However, this is Week 5. It’s the middle of the class, and a time when it’s easy to lose your enthusiasm and drop a few of those important things you all are juggling in your lives.

    So I want you to remember that you paid for this class, and that you’re here to do something for yourself – earn a degree. Don’t lose sight of your goals because of the daily grind.

    Ask me questions! Ask each other questions! Here are some more good study habits for any class:

    have a schedule & stick to it.
    study in the same place every day
    keep everything you need to study in one place
    study in a quiet and comfortable place
    study when you are rested & alert
    don’t study while you are hungry or upset
    take a 10 break and stretch every 50 minutes or so.
    pick what is important to study
    keep organized notes you can read
    use your table of contents, index, glossary, and chapter summaries
    take notes mainly on what you don’t understand
    ask questions!!

    Finally, as Dory says, “Just keep swimming!”

  13. #14 DuWayne
    March 4, 2009

    smoked pot between classes…

    There are times when this is very tempting for me. If I still smoked the pot regular like, I probably would before certain classes. But then I’m an undergrad and could easily teach a couple of my classes. Having to sit through hours of instructors teaching as though the people in class know absolutely nothing about any of it (which is important, because most of them probably don’t) is sometimes unbearably painful.

  14. #15 EatenByChutulu
    March 4, 2009

    Ah man, I was hoping for some tips! ;)

  15. #16 Molly, NYC
    March 4, 2009

    When i was a Geology undergrad I once overheard some of my professors complaining about how stupid and mediocre students in my year were.

    Autumna – If they were talking about one or two students, it might reflect on the students. But when a professor/instructor/teacher complains that an entire class is stupid, you can usually take it as a confession that the speaker is a blitheringly incompetent teacher.

  16. #17 Molly, NYC
    March 4, 2009

    1. In the life sciences, there’s a tendency to dog math and physics. Big mistake. If you want to work with wet and gooey, bite the bullet and learn all the math and physics you can. It’s like not knowing how to drive–you can work around it (and people do), but you close off possibilities that you don’t even know about.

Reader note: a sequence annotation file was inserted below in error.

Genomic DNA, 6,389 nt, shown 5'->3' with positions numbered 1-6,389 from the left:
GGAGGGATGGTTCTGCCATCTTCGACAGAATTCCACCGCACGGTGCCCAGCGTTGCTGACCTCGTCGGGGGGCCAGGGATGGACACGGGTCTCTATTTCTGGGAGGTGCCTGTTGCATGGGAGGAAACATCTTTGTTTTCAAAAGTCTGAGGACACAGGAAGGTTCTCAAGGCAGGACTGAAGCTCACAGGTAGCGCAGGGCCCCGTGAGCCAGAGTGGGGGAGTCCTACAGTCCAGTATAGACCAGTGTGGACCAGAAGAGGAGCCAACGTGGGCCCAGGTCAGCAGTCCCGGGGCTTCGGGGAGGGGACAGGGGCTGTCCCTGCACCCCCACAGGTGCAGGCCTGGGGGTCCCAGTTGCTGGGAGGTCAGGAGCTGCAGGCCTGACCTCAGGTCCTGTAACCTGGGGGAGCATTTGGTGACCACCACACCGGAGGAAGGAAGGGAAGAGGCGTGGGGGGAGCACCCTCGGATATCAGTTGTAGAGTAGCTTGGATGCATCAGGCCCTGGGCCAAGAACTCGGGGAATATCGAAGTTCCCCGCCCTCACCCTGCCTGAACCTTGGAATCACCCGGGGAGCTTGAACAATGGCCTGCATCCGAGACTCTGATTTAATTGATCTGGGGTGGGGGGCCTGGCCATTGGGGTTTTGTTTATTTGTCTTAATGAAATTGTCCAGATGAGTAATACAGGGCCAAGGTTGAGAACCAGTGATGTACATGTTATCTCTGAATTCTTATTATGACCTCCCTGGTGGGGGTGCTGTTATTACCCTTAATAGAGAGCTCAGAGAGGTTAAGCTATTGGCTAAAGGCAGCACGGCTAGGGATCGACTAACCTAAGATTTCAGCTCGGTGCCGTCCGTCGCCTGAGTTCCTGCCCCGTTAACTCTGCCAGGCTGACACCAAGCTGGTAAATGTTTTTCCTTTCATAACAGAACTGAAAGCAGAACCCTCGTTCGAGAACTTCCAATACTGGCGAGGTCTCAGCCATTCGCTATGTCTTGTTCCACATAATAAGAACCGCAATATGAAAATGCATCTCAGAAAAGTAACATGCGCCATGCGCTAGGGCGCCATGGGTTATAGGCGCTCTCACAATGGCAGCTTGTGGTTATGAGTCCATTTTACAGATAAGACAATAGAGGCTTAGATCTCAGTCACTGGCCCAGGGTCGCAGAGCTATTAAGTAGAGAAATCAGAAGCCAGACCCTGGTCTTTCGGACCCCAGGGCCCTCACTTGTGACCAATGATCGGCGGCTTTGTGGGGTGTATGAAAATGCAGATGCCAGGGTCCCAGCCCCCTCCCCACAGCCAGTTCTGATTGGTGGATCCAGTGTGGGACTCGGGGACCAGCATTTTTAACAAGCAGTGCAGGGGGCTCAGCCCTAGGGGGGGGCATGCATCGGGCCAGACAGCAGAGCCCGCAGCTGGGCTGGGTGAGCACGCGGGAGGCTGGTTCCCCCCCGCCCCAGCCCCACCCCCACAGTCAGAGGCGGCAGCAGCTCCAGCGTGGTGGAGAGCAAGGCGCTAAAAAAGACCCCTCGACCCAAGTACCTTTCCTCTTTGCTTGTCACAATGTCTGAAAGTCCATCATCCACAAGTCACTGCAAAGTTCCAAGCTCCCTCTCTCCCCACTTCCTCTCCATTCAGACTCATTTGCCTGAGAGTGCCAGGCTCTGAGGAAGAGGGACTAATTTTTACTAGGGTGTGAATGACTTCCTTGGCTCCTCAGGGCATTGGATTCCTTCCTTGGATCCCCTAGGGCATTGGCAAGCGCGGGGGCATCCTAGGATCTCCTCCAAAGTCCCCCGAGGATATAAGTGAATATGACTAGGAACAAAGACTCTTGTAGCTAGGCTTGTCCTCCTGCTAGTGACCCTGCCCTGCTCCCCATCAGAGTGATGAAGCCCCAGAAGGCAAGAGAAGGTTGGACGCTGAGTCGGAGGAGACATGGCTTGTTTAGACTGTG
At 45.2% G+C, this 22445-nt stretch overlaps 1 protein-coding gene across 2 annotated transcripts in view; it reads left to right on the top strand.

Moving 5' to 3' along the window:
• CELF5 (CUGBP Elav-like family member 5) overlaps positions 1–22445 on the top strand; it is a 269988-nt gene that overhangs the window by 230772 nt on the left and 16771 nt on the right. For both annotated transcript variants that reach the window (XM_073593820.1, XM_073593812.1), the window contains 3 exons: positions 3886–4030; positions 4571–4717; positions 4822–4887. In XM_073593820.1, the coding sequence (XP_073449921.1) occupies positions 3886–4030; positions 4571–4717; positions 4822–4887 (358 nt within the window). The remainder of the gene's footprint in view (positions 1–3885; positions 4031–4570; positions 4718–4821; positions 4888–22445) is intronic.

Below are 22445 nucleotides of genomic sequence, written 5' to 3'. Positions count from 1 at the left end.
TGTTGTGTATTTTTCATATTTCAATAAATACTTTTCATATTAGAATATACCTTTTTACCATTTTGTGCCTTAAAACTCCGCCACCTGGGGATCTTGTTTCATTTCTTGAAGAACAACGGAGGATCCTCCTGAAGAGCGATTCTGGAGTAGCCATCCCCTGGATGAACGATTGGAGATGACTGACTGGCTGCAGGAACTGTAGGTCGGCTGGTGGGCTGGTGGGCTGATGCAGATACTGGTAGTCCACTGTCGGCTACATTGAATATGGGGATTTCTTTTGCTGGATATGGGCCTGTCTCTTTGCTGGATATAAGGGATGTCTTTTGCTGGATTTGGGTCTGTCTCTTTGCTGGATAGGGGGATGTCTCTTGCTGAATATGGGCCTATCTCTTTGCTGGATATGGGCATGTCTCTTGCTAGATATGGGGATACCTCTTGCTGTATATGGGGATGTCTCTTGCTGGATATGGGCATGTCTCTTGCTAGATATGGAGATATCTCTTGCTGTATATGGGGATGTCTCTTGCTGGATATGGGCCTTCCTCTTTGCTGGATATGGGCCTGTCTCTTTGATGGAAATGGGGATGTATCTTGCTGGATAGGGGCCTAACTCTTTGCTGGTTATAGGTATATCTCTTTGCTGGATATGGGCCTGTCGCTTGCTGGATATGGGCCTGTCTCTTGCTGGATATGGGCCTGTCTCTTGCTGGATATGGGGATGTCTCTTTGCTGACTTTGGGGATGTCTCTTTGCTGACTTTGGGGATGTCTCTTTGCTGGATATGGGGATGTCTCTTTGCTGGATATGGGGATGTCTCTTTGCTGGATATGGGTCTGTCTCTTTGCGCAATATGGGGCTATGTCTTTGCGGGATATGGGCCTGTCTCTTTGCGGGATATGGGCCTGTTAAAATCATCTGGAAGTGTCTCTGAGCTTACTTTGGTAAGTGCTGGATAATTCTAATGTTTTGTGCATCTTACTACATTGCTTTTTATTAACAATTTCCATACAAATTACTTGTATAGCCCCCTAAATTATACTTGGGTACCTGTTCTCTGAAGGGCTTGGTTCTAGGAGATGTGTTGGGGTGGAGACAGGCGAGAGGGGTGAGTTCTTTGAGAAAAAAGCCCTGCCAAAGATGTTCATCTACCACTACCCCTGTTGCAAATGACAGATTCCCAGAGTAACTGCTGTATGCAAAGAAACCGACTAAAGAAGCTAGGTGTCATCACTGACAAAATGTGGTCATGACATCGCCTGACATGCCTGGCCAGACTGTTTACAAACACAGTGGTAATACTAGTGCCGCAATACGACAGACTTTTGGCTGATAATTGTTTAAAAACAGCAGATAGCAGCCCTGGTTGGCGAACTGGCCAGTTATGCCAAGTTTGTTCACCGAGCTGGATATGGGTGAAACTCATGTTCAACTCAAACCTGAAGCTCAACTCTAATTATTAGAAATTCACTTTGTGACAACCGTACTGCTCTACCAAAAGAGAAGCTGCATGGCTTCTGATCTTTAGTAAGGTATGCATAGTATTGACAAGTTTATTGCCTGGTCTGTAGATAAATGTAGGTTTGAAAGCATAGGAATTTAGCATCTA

2. As my undergrad chemistry adviser said, “In science, if you have to know something, you know it.” It’s a professionalism thing. Like if your lab is doing RT-PCRs tomorrow and you’re new to it, you’d better read up tonight. You probably won’t be expected to be an expert, but you’d better have a clue.

    3. When you first start, research-level science might as well be in Aramaic. You should know that it gets better, ‘way easier to understand and a lot more interesting after a couple of years. Do your homework, study the topics you like on your own, and have a little faith.

  17. #18 SimonG
    March 4, 2009

    I was one of the dreadful, irresponsible slackers some of the previous posters have written of(f). I dropped out of university, (in the UK) after two years.

    One of the most important reasons for this was that at 18, it was the first time I’d been away from home and I lacked the self-discipline to study on my own.

    Another problem was that at school I had found most things easy. Coming to university and suddenly finding that there were things which were much harder for me to understand was disheartening.

    I’d taken “A” levels in Biology, Chemistry and Physics so one of the things I had to do in my first year was study some more maths. The teaching of this was not terribly good, I feel. I got the impression that it was sort-of rushed through: a necessary evil. Consequently I struggled with it and my poor understanding of maths coloured all my subsequent experiences. It didn’t help that some of the actual science we were studyiung at that time relied on maths skills we hadn’t yet acquired.

    (As an aside I’d strongly encourage any child interested in science to learn as much maths as possible at school. I’d have done far better to drop my strongest subject – Biology – as I could have picked that up later much more easily.)